Cruise lines have been adding ever more spectacular waterslides to their ships in recent years. But we’ve never seen anything quite like what SeaDream Yacht Club just unveiled this week — at least on a cruise vessel.
The small-ship specialist on Tuesday announced the installation of a waterslide on one of its two tiny cruise ships that doesn’t just send passengers careening from a high-level deck to a shipboard pool area below.
The new SeaDream slide, on the line’s 112-passenger SeaDream II, takes passengers all the way over the side of the ship for a splashdown in the ocean.
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Branded with the SeaDream logo, the 23 1/2-foot-long inflatable slide is designed to be deployed over the side of the vessel when it is stopped for watery playtime. It’s a type of slide that sometimes can be found on superyachts. In fact, if you’re a fan of Bravo’s reality series about life on superyachts, “Below Deck,” and its spinoffs, you’ll be familiar with this sort of slide, as it sometimes makes an appearance in the shows.
Watery playtime is a big thing on sailings of SeaDream vessels, which are designed to resemble superyachts. Along with a handful of other small cruise vessels, SeaDream’s two ships are built with retractable watersports marinas that can be extended into the water when the ship is anchored in a secluded harbor or out in the ocean.
Passengers can use the marinas for swimming off the side of the ship and as a base for watery play using watersports equipment that the line keeps on its vessels.
Until now, the equipment has included small sailboats, Hobie Cat catamarans, kayaks, banana boats, tubes, stand-up paddleboards and Jet Skis. SeaDream vessels also are stocked with waterskis, wakeboards and snorkeling gear for passenger use.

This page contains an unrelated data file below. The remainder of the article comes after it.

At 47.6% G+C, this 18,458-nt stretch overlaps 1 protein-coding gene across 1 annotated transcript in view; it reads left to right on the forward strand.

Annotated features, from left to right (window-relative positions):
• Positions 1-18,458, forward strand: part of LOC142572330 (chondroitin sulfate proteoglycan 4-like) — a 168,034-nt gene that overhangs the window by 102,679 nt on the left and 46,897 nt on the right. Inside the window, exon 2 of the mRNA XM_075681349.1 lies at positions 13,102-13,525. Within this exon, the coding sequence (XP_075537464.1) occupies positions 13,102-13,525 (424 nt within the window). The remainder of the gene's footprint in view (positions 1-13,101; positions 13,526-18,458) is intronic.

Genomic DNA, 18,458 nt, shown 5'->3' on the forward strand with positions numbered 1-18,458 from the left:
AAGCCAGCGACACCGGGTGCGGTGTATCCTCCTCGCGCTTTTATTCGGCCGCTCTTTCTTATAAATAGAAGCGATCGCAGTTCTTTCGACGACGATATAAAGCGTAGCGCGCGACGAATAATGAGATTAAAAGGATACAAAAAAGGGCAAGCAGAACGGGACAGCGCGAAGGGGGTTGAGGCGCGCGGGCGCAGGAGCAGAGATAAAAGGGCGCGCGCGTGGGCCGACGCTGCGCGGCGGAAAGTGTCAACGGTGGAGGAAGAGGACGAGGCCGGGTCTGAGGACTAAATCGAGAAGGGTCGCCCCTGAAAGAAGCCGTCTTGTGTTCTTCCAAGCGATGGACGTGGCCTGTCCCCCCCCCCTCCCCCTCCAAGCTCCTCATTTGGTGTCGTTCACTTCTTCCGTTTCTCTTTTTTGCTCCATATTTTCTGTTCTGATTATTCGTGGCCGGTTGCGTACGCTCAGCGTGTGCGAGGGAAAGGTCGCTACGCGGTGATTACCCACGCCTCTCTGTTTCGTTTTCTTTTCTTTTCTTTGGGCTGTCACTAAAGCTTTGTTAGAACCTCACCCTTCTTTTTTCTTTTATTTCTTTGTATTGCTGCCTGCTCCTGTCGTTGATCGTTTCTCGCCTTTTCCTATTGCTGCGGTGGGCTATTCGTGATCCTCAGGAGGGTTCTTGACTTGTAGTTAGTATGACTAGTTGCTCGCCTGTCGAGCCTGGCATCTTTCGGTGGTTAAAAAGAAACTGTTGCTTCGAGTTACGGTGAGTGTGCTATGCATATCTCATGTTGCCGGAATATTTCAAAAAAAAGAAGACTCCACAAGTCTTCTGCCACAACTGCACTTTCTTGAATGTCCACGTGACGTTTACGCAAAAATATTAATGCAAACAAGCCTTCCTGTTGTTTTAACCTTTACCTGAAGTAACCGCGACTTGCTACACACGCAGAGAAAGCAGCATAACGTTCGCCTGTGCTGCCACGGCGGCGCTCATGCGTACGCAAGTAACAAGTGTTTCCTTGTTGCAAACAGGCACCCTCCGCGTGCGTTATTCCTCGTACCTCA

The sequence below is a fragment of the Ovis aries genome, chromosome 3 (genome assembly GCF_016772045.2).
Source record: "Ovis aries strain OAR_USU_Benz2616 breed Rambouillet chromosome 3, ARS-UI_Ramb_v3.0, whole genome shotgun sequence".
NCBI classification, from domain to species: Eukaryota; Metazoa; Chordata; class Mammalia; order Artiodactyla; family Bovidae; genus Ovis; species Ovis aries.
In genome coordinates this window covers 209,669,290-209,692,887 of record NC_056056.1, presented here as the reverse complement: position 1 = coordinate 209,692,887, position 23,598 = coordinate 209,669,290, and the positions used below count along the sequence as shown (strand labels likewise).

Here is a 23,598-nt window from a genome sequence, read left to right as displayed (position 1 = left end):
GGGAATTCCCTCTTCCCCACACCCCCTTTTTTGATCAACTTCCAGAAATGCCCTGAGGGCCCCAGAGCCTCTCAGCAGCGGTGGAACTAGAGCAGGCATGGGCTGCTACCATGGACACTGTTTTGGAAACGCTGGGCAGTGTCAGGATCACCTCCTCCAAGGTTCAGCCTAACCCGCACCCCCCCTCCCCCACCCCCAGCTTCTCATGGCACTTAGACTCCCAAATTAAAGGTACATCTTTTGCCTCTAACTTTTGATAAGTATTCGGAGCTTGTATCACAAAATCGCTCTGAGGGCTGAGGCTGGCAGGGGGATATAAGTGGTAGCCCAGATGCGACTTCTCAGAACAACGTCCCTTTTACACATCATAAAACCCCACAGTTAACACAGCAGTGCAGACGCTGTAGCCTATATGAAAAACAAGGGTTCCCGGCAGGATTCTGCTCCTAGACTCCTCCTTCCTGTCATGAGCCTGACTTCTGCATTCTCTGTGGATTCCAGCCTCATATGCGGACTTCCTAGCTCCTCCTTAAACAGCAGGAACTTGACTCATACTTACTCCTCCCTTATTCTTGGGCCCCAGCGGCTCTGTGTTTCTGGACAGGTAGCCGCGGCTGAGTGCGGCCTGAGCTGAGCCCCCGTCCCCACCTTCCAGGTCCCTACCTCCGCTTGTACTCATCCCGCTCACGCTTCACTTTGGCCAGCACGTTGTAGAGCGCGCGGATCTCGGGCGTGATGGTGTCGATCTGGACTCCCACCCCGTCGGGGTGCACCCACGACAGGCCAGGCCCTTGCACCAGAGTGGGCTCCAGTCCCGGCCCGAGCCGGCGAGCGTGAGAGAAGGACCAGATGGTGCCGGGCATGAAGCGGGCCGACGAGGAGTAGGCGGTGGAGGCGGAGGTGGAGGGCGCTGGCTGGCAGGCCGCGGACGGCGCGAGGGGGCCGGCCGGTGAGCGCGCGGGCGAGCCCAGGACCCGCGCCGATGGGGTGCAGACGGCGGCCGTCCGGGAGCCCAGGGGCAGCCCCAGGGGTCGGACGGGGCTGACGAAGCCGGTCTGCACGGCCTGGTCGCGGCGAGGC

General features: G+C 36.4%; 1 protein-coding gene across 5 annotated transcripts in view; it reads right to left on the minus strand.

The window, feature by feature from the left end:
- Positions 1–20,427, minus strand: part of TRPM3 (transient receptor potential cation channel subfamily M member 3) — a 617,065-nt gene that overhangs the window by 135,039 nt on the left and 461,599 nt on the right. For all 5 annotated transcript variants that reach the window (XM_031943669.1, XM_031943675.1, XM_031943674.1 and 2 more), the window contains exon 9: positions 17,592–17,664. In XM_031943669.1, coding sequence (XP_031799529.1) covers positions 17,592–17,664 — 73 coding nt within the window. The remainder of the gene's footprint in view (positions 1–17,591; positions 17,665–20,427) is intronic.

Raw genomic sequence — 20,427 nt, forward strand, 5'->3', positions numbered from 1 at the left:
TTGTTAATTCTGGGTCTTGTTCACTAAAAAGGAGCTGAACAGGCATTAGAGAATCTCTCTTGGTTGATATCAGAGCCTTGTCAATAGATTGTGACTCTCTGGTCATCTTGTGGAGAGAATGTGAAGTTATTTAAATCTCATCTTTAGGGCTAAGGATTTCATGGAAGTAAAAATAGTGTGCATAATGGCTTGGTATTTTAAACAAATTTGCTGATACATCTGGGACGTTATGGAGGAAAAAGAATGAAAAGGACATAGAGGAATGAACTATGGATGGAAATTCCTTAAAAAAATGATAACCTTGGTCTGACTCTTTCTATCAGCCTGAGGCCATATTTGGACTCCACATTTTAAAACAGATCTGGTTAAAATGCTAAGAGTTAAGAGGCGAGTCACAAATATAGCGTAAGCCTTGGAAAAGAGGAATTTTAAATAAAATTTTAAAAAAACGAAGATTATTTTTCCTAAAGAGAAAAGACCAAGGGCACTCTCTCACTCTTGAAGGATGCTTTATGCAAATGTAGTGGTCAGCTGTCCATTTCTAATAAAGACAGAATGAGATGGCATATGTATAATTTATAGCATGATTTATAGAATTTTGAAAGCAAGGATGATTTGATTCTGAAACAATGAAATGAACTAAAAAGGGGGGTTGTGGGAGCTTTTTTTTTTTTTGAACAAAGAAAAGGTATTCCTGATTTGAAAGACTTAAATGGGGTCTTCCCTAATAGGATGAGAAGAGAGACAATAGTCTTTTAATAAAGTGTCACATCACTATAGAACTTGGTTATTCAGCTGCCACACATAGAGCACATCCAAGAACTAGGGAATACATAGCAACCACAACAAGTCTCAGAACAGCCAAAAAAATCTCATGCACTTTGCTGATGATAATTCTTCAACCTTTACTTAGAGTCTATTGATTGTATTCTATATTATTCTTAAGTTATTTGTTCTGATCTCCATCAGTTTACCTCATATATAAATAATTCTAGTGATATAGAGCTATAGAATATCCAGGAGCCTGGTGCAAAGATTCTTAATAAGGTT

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The new waterslide on SeaDream II, which drops nearly 20 feet from the ship’s pool deck to the ocean below, is just the latest watery-play feature to be added to the ship.
SeaDream said a similar waterslide would be added to the line’s other vessel, SeaDream I, within the next few months, in time for its winter season in the Caribbean.
“SeaDream is always looking for opportunities to enhance our guest experience,” SeaDream’s Andreas Brynestad said in a statement sent to TPG. “Slides have become popular aboard yachts, and we know that our guests will enjoy this new amenity on their SeaDream yachting vacation.”
Designed to offer an upscale, yachtlike experience, SeaDream’s two vessels are significantly smaller than typical cruise ships with a yacht-style sleek profile and only 56 cabins.
Measuring just 355 feet in length and 47 feet wide, the two vessels are known for their ability to access small harbors and ports around the world that bigger cruise ships can’t visit.
They spend much of the year in lesser-visited parts of the Mediterranean and the Caribbean, often stopping at places such as Sanary-sur-Mer on the French Riviera, Portugal’s Porto and the Caribbean islands of Bequia, Saba and Montserrat.
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